We hope that by now the University of the West Indies (UWI) students who protested against being barred from examinations last week would have reflected on their boorish behaviour and are feeling some sense of remorse.
For, as more information is revealed about how they conducted themselves, it is clear that they have no respect for rules and believe that they are entitled to higher education at the expense of taxpayers.
The very graphic account of their protest published in yesterday's Sunday Observer has not encouraged us to believe that among these protesters are individuals who are more moved to dialogue rather than slash and burn tactics.
Storming examination centres and ordering students out, because they made the sacrifice to find the money to pay their school fees, is not the kind of behaviour we expect from adolescents who are among the most educated in the country.
Kicking over desks and chairs to force compliance with their illegal act is even worse. It smacks of barbarism which has no place in a modern, civilised society and has left us wondering if this is how those students will respond to issues when they advance to positions of authority after graduation.
We are not for one minute discounting the reality that there are students at the university who are having a hard time funding their education. However, their response to the university's position cannot, and should not be to disrupt exams, assault their colleague students and damage property.
The UWI, we see, has given those in breach more time to settle the amounts outstanding. Our question, therefore, is why it had to require this nasty protest for such an arrangement to be made?
But even as we pose that question we cannot overlook the fact that the university needs to collect fees in order to function efficiently. The services that it offers are by no means inexpensive. The same is true of other universities, both here and abroad, where strict rules govern students' ability to continue attending classes and to sit exams.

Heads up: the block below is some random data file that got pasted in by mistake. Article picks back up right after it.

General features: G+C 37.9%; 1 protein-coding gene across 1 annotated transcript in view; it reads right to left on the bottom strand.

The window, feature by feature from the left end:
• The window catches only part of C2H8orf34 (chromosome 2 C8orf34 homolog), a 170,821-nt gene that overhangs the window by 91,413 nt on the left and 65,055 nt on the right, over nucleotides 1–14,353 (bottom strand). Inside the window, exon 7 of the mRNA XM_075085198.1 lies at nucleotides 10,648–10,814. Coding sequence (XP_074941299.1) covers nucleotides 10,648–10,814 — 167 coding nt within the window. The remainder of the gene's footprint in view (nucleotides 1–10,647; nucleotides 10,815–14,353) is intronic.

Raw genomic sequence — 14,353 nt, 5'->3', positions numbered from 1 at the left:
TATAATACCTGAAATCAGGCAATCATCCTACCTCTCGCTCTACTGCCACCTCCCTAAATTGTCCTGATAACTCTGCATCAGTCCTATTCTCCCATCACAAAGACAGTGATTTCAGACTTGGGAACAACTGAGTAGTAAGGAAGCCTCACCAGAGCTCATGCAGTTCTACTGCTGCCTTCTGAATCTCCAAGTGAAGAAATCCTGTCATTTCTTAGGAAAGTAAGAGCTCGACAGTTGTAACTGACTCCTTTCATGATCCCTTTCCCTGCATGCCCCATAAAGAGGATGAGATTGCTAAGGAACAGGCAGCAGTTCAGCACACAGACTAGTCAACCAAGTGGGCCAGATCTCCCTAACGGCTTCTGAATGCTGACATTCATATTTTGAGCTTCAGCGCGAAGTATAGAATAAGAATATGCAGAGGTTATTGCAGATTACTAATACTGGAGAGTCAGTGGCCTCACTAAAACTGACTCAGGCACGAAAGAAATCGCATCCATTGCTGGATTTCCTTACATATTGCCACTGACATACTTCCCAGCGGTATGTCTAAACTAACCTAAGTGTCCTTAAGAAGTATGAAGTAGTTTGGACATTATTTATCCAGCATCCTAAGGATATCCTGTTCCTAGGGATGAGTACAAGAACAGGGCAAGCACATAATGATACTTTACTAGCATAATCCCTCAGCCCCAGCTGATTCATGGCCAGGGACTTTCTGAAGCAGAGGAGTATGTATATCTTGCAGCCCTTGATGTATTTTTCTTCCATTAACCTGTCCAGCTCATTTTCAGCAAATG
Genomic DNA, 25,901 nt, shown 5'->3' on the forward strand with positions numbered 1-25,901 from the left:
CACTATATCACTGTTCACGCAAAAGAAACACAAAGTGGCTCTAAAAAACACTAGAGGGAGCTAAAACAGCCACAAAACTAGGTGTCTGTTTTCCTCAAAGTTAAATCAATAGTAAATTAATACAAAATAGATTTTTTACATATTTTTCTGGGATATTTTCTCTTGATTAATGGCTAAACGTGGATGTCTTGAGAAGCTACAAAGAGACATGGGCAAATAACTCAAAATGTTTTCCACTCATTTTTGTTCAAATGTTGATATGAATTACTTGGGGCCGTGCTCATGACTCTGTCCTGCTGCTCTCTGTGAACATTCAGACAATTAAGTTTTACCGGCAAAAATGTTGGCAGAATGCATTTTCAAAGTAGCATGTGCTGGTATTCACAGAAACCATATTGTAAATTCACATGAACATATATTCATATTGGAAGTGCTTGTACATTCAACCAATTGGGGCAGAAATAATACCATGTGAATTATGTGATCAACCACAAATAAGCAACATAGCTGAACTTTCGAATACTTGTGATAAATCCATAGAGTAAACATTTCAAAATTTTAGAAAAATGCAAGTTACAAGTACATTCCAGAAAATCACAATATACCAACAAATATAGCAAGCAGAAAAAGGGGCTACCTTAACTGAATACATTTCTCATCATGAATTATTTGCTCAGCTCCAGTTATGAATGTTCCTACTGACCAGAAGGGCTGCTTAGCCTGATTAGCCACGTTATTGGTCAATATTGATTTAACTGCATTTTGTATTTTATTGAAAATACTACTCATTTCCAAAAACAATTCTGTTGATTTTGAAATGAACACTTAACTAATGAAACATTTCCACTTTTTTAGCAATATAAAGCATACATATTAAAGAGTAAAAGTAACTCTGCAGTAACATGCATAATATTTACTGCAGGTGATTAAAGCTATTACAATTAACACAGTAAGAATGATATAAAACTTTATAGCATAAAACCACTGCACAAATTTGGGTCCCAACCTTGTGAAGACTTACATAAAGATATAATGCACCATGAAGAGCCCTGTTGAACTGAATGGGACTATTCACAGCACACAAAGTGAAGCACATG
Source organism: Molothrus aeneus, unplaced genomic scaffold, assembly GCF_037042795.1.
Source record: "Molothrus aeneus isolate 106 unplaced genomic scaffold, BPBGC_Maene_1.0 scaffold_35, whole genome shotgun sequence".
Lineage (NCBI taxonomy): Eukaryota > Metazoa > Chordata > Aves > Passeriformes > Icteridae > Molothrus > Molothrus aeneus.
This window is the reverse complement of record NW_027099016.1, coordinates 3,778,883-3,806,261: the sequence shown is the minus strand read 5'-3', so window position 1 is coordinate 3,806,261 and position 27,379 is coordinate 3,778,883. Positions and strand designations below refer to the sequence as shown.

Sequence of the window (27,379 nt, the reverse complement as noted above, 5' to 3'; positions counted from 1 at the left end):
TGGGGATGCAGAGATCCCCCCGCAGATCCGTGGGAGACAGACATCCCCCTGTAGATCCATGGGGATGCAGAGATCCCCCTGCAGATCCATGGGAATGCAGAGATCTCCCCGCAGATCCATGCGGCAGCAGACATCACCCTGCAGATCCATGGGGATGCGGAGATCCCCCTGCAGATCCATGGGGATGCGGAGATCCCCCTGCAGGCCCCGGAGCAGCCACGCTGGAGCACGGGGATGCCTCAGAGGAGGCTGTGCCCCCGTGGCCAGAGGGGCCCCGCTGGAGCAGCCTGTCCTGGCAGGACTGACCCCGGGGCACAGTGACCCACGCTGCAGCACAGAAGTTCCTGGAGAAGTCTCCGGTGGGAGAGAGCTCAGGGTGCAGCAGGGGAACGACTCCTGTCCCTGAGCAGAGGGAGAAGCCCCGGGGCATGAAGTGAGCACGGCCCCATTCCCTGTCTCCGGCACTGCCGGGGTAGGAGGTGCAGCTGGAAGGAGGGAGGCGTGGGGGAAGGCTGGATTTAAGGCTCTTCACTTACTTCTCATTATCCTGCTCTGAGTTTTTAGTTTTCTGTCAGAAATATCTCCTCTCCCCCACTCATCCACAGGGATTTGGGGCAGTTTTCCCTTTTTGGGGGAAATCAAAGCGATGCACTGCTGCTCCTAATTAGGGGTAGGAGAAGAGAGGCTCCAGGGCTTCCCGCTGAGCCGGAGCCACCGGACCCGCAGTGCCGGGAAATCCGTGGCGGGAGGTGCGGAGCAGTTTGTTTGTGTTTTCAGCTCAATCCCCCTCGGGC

The issue the UWI faces is that the government subventions it receives have been cut, and given the tight fiscal space in which Caribbean states are now operating it is hardly likely that those funds will be increased in the near future.
The upshot is that the UWI has been forced to earn income to support its operations, a job made more difficult with the influx of foreign universities offering similar programmes, some with very flexible payment terms.
The larger issue that, we believe, must be addressed arising from last week's disgraceful student behaviour is who should pay for tertiary level education. It's a tough issue to resolve, we accept.
The late Prime Minister Michael Manley tried free education. As critical as that was for the development of this country, economically, times have changed drastically from the 1970s. We now know that nothing in life is really free. And certainly not education.